In 2014, after reaching a settlement with a South Korean firm accused of paying bribes for Army contracts, U.S. Justice Department prosecutors headed to court to ask a federal judge to sign off on the agreement.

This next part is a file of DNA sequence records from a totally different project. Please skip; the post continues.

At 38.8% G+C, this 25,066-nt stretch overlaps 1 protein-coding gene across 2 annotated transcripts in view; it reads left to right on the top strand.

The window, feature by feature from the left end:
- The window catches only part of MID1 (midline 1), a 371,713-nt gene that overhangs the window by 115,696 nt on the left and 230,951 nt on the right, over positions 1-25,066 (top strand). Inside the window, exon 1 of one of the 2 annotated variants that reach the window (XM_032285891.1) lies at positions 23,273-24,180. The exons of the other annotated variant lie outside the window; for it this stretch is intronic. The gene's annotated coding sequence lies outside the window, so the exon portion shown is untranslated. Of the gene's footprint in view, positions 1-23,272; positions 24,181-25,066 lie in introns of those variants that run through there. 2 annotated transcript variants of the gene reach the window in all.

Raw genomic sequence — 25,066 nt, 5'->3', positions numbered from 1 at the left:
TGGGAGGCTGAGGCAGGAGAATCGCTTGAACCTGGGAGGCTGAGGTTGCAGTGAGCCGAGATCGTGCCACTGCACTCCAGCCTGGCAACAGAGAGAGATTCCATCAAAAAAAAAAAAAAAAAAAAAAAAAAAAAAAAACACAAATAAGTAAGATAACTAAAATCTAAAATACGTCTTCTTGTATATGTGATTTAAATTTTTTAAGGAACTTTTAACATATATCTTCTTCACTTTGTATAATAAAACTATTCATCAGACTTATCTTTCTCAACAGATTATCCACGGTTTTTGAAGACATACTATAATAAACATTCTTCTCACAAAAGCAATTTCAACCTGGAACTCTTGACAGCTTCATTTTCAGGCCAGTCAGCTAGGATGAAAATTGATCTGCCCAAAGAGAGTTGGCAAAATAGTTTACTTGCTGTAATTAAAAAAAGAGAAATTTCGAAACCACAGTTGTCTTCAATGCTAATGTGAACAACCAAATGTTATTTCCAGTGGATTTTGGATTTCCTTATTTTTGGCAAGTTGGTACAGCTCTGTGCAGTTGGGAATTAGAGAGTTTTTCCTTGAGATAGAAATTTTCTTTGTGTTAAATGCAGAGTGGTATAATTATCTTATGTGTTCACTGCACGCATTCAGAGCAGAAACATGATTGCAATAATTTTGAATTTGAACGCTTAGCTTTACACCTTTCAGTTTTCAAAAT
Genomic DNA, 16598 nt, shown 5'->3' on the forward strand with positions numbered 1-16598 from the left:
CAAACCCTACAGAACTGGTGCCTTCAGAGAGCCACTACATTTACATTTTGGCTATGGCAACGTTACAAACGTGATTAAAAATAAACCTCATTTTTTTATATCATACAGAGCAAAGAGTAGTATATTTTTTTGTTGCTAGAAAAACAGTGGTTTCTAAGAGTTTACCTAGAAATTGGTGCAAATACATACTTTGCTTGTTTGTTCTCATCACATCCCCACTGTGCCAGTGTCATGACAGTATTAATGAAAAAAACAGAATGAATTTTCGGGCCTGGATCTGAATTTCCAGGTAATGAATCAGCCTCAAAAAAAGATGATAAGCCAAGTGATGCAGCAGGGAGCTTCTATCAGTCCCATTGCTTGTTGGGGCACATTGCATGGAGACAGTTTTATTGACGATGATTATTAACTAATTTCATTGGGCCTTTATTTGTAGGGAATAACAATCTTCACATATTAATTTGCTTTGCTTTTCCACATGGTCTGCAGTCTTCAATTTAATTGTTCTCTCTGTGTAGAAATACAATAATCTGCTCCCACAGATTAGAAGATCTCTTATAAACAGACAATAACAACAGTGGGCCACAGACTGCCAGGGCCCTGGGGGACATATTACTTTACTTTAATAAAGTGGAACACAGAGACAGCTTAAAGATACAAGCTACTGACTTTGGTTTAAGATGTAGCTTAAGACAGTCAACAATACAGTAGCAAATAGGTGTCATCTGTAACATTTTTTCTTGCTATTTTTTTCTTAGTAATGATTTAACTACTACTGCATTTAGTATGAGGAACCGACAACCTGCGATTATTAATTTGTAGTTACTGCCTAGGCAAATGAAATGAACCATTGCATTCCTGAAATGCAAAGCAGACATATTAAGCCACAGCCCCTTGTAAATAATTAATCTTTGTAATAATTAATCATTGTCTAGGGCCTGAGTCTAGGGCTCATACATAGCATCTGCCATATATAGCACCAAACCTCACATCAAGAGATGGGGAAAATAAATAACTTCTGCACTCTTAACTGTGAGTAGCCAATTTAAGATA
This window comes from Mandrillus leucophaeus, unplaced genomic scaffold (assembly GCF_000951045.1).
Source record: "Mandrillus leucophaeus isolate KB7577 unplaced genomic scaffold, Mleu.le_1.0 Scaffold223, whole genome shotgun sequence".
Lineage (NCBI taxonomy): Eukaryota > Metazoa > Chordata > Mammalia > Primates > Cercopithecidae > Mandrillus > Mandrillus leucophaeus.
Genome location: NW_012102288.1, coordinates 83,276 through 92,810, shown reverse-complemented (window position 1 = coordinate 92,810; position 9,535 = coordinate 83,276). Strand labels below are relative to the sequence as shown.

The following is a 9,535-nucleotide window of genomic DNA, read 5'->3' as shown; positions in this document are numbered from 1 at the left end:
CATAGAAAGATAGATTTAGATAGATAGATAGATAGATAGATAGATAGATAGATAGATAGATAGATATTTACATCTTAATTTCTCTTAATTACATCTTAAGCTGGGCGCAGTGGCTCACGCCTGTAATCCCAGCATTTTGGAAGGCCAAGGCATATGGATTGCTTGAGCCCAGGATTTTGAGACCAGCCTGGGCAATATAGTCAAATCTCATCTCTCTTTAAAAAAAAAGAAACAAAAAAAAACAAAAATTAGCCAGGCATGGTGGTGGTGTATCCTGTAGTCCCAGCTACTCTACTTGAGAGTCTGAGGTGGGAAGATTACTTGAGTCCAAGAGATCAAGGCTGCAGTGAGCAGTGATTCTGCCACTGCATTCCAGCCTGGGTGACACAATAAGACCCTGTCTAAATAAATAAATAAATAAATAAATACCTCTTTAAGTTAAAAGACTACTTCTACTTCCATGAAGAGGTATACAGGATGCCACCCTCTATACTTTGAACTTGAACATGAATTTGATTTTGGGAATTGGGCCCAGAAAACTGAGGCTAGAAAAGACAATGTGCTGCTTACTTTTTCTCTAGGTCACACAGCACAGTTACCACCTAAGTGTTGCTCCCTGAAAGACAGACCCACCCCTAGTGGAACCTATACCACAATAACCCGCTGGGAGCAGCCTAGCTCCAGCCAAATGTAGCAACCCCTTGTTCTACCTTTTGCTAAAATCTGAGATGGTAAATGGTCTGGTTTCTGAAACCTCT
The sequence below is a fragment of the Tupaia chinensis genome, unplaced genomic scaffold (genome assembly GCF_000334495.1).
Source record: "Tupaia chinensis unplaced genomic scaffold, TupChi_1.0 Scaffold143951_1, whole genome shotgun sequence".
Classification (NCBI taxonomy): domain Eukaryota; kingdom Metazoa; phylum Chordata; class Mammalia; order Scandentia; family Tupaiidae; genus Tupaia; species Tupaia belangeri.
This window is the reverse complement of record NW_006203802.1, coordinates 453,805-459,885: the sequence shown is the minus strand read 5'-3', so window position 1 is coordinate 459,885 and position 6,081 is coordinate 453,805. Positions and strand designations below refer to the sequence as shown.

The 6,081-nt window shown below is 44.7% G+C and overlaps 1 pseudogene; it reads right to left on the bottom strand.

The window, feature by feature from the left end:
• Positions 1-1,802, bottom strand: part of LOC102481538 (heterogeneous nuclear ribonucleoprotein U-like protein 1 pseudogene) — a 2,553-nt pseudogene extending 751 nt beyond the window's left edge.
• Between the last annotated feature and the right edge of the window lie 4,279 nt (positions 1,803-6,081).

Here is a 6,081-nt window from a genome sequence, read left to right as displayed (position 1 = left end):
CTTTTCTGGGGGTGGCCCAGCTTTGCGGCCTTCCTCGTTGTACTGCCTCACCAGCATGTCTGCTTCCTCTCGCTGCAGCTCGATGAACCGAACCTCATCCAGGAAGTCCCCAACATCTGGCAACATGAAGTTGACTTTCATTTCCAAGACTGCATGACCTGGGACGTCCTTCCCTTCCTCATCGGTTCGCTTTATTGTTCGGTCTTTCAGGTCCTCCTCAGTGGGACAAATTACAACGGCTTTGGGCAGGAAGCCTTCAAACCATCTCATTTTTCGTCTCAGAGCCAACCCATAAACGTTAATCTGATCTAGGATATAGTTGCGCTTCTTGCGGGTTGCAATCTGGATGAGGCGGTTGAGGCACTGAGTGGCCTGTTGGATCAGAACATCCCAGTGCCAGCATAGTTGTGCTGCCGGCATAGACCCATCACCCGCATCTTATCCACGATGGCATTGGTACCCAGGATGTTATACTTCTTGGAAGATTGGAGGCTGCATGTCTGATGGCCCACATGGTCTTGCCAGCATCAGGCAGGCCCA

On that July morning, they were met with skepticism from U.S. District Judge Emmet Sullivan, who was then a 20-year veteran of Washington’s federal trial court. In a hearing that stretched into the afternoon, Sullivan questioned the “fundamental fairness” of the Justice Department’s deal with Saena Tech Corp., a deferred prosecution agreement under which prosecutors would drop the case if the company paid a $500,000 penalty, took steps to avoid future misconduct and cooperated with the government. But Sullivan seemed particularly struck by how the agreement extended what he termed a “sweetheart deal” for the firm’s founder, Jin Seok Kim, sparing him from criminal charges in spite of his admitted involvement in a bribery scheme that resulted in years-long prison terms for several others.
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